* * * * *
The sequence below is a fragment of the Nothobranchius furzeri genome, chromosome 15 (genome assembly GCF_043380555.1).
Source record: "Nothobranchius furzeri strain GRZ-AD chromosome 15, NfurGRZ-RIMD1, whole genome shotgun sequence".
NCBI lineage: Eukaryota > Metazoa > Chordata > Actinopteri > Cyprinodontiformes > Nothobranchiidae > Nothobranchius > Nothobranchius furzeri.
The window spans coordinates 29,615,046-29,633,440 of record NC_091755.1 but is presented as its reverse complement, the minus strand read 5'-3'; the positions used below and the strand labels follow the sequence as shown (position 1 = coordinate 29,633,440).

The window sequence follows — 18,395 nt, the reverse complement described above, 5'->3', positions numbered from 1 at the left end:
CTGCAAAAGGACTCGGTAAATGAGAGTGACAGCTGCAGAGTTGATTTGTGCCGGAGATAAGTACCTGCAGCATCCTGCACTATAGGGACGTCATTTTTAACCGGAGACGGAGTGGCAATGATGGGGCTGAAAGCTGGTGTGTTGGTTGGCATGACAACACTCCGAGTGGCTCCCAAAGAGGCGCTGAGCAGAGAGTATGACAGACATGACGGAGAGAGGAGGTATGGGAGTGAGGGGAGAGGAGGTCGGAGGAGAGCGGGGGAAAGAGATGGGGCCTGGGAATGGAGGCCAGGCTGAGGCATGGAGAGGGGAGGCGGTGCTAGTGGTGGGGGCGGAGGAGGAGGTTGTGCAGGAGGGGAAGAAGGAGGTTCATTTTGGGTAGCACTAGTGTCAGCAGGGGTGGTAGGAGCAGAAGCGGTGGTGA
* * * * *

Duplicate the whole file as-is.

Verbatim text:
The sequence below is a fragment of the Nothobranchius furzeri genome, chromosome 15 (genome assembly GCF_043380555.1).
Source record: "Nothobranchius furzeri strain GRZ-AD chromosome 15, NfurGRZ-RIMD1, whole genome shotgun sequence".
NCBI lineage: Eukaryota > Metazoa > Chordata > Actinopteri > Cyprinodontiformes > Nothobranchiidae > Nothobranchius > Nothobranchius furzeri.
The window spans coordinates 29,615,046-29,633,440 of record NC_091755.1 but is presented as its reverse complement, the minus strand read 5'-3'; the positions used below and the strand labels follow the sequence as shown (position 1 = coordinate 29,633,440).

The window sequence follows — 18,395 nt, the reverse complement described above, 5'->3', positions numbered from 1 at the left end:
CTGCAAAAGGACTCGGTAAATGAGAGTGACAGCTGCAGAGTTGATTTGTGCCGGAGATAAGTACCTGCAGCATCCTGCACTATAGGGACGTCATTTTTAACCGGAGACGGAGTGGCAATGATGGGGCTGAAAGCTGGTGTGTTGGTTGGCATGACAACACTCCGAGTGGCTCCCAAAGAGGCGCTGAGCAGAGAGTATGACAGACATGACGGAGAGAGGAGGTATGGGAGTGAGGGGAGAGGAGGTCGGAGGAGAGCGGGGGAAAGAGATGGGGCCTGGGAATGGAGGCCAGGCTGAGGCATGGAGAGGGGAGGCGGTGCTAGTGGTGGGGGCGGAGGAGGAGGTTGTGCAGGAGGGGAAGAAGGAGGTTCATTTTGGGTAGCACTAGTGTCAGCAGGGGTGGTAGGAGCAGAAGCGGTGGTGA